• ItemOpen Access
    Successful students’ negotiation of township schooling in contemporary South Africa
    (Faculty of Education, University of the Free State, 2014) Kapp, Rochelle; Badenhorst, Elmi; Bangeni, Bongi; Craig, Tracy S.; Janse van Rensburg, Viki; Le Roux, Kate; Prince, Robert; Pym, June; Van Pletzen, Ermien
    This article draws on data from a larger longitudinal qualitative case study which is tracking the progress of students over the course of their undergraduate degrees at a South African university. For this paper, we used background questionnaires and semi-structured interviews with 62 first-year students from working-class, township schools who were first registered for Extended Degree Programmes in 2009. The article draws on post-structuralist theory on learning and identity to describe and analyse the participants’ perspectives on how they negotiated their high school contexts. We analyse the subject positions in which participants invested, as well as how they negotiated their way through social networks and used resources. Our data illustrate the ways in which students had to carry the burden of negotiating their way through home, school and neighbourhood spaces that were generally not conducive to learning. Nevertheless, participants consciously positioned themselves as agents. They were resilient, motivated and took highly strategic adult decisions about their learning. We argue that a focus on how successful students negotiate their environments challenges the pathologising paradigm of “disadvantage” that characterises research and debates in higher education. It also offers an additional lens for admissions processes and for providing appropriate intervention strategies in the tertiary setting.
  • ItemOpen Access
    Using Foucauldian ‘discursive practices’ as conceptual framework for the study of teachers’ discourses of HIV and sexuality
    (Faculty of Education, University of the Free State, 2014) Davids, Mogamat Noor
    Educational research conducted in the context of the HIV and AIDS pandemic in Southern Africa has produced diverse knowledge claims. A review of extant literature espoused elements of ambiguity and contradictions which have become challenging to explain, given the growing instrumentality of educational policy and institutional cultures. The research question addressed in this article is: What is the content and nature of the dominant literature strands informing teachers’ HIV and AIDS discourses? Educational policy’s preoccupation with efficacy and uniformity underplays the complexities in teachers’ discourses. This article proposes Foucault’s notion of ‘discursive practices’ as a conceptual lens to analyse the diversity of teachers’ HIV and sexuality discourses. Discursive practices encompass social, structural and subjective elements that constitute the wide scope of discourse formation. These elements create possibilities of uncertainty and indeterminacy in educational outcomes of HIV prevention, which often counteract intended policy’s expectations of uniformity and consistency. This article presents a perspective stating that a discursive practices approach offers an innovative way in broadening an understanding of the subjective nature of teachers’ HIV and sexuality, arguably a weakness in policy.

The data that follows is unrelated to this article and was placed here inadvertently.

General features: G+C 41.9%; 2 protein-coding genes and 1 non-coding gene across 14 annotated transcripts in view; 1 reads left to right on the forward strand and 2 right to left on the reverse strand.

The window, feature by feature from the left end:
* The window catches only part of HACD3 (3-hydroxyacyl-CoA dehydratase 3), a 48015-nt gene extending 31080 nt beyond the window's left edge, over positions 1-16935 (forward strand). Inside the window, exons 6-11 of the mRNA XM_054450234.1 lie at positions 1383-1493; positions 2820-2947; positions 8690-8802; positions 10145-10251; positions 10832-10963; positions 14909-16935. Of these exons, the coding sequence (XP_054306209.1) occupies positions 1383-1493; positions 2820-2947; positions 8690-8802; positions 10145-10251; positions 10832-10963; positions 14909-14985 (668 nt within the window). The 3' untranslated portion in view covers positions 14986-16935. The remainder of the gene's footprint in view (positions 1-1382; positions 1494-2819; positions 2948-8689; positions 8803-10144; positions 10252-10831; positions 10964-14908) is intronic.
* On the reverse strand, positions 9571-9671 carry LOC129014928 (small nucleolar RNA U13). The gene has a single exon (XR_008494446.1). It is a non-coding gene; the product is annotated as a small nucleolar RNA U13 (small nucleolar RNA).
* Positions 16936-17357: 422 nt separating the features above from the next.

• ItemOpen Access
    Inclusion of disability issues in teaching and research in higher education
    (Faculty of Education, University of the Free State, 2014) Ohajunwa, Chioma; Mckenzie, Judith; Hardy, Anneli; Lorenzo, Theresa
    Evidence suggests that the lack of inclusion of disability issues in the curricula of higher education institutions may result in the perpetuation of practices that discriminate against disabled people in the broader society. In light of this claim, this article investigates whether and how disability issues are included in the teaching and research of three faculties at the University of Cape Town (UCT), namely the faculties of Health Sciences, Humanities, and Engineering and the Built Environment. A survey of disability inclusion was conducted across the faculties, followed by interviews with selected participants. The study revealed low levels of disability inclusion, and that disability is not viewed as an issue of social justice and transformation overall. However, there are pockets of inclusion, the nature of which differs for each faculty. In the Faculty of Engineering and the Built Environment, disability is included as an issue of legislation, space and environment, while the Faculty of Humanities focuses on the sociocultural and socio-economic impact of disability, and the Faculty of Health Sciences introduces disability with an emphasis on individual impairment, environmental effects, community-based rehabilitation and inclusive development, as well as the prevention and management of disability. We propose the creation of an institutional system that will build the capacity of lecturers to include disability in teaching and research across faculties, in line with UCT’s transformation agenda.
  • ItemOpen Access
    Understanding economic and management sciences teachers’ conceptions of sustainable development
    (Faculty of Education, University of the Free State, 2014) America, Carina
    Sustainable development has become a key part of the global educational discourse. Education for sustainable development (ESD) specifically is pronounced as an imperative for different curricula and regarded as being critical for teacher education. This article is based on research that was conducted on economic and management sciences (EMS) teachers within a South African school context and their conceptualisation of sustainable development. A case study design was applied within an interpretivist paradigm. The purpose of the study was not to generalise the findings, but rather to acquire in-depth understanding and insight. The findings revealed that the EMS teachers’ dominant conception is likened to notions of unrivalled economic growth with limited reference to the interrelatedness of the economy, society and the biophysical world or to the incorporation of “green” issues. This article concludes that it is crucial to incorporate ESD into business curricula at school level since sustainable development has become progressively important to nation states, the business sector, the higher education sector and diverse discourses and curricula. The need for a more integrated approach to ESD in the EMS discourse is recommended.